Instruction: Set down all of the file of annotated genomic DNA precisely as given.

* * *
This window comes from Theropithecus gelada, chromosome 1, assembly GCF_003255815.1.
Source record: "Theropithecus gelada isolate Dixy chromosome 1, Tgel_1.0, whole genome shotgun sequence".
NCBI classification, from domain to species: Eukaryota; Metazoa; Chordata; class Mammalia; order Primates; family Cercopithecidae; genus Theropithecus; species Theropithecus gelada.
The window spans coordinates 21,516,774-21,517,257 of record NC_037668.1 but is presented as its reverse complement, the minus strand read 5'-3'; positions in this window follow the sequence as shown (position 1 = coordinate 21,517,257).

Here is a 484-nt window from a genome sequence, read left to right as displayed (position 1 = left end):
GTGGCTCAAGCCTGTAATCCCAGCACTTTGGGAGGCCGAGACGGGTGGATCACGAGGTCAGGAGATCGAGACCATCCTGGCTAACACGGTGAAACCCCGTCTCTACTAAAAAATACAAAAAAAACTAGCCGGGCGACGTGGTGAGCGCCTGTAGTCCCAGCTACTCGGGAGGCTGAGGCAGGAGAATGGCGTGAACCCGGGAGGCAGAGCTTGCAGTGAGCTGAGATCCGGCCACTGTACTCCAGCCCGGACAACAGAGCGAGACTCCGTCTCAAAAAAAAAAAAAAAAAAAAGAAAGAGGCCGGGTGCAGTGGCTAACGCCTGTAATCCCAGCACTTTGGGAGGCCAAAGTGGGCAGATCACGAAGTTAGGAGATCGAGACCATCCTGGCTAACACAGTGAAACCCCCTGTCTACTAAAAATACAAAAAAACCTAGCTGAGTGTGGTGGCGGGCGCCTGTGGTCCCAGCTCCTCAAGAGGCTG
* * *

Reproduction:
This window comes from Theropithecus gelada, chromosome 1, assembly GCF_003255815.1.
Source record: "Theropithecus gelada isolate Dixy chromosome 1, Tgel_1.0, whole genome shotgun sequence".
NCBI classification, from domain to species: Eukaryota; Metazoa; Chordata; class Mammalia; order Primates; family Cercopithecidae; genus Theropithecus; species Theropithecus gelada.
The window spans coordinates 21,516,774-21,517,257 of record NC_037668.1 but is presented as its reverse complement, the minus strand read 5'-3'; positions in this window follow the sequence as shown (position 1 = coordinate 21,517,257).

Here is a 484-nt window from a genome sequence, read left to right as displayed (position 1 = left end):
GTGGCTCAAGCCTGTAATCCCAGCACTTTGGGAGGCCGAGACGGGTGGATCACGAGGTCAGGAGATCGAGACCATCCTGGCTAACACGGTGAAACCCCGTCTCTACTAAAAAATACAAAAAAAACTAGCCGGGCGACGTGGTGAGCGCCTGTAGTCCCAGCTACTCGGGAGGCTGAGGCAGGAGAATGGCGTGAACCCGGGAGGCAGAGCTTGCAGTGAGCTGAGATCCGGCCACTGTACTCCAGCCCGGACAACAGAGCGAGACTCCGTCTCAAAAAAAAAAAAAAAAAAAAGAAAGAGGCCGGGTGCAGTGGCTAACGCCTGTAATCCCAGCACTTTGGGAGGCCAAAGTGGGCAGATCACGAAGTTAGGAGATCGAGACCATCCTGGCTAACACAGTGAAACCCCCTGTCTACTAAAAATACAAAAAAACCTAGCTGAGTGTGGTGGCGGGCGCCTGTGGTCCCAGCTCCTCAAGAGGCTG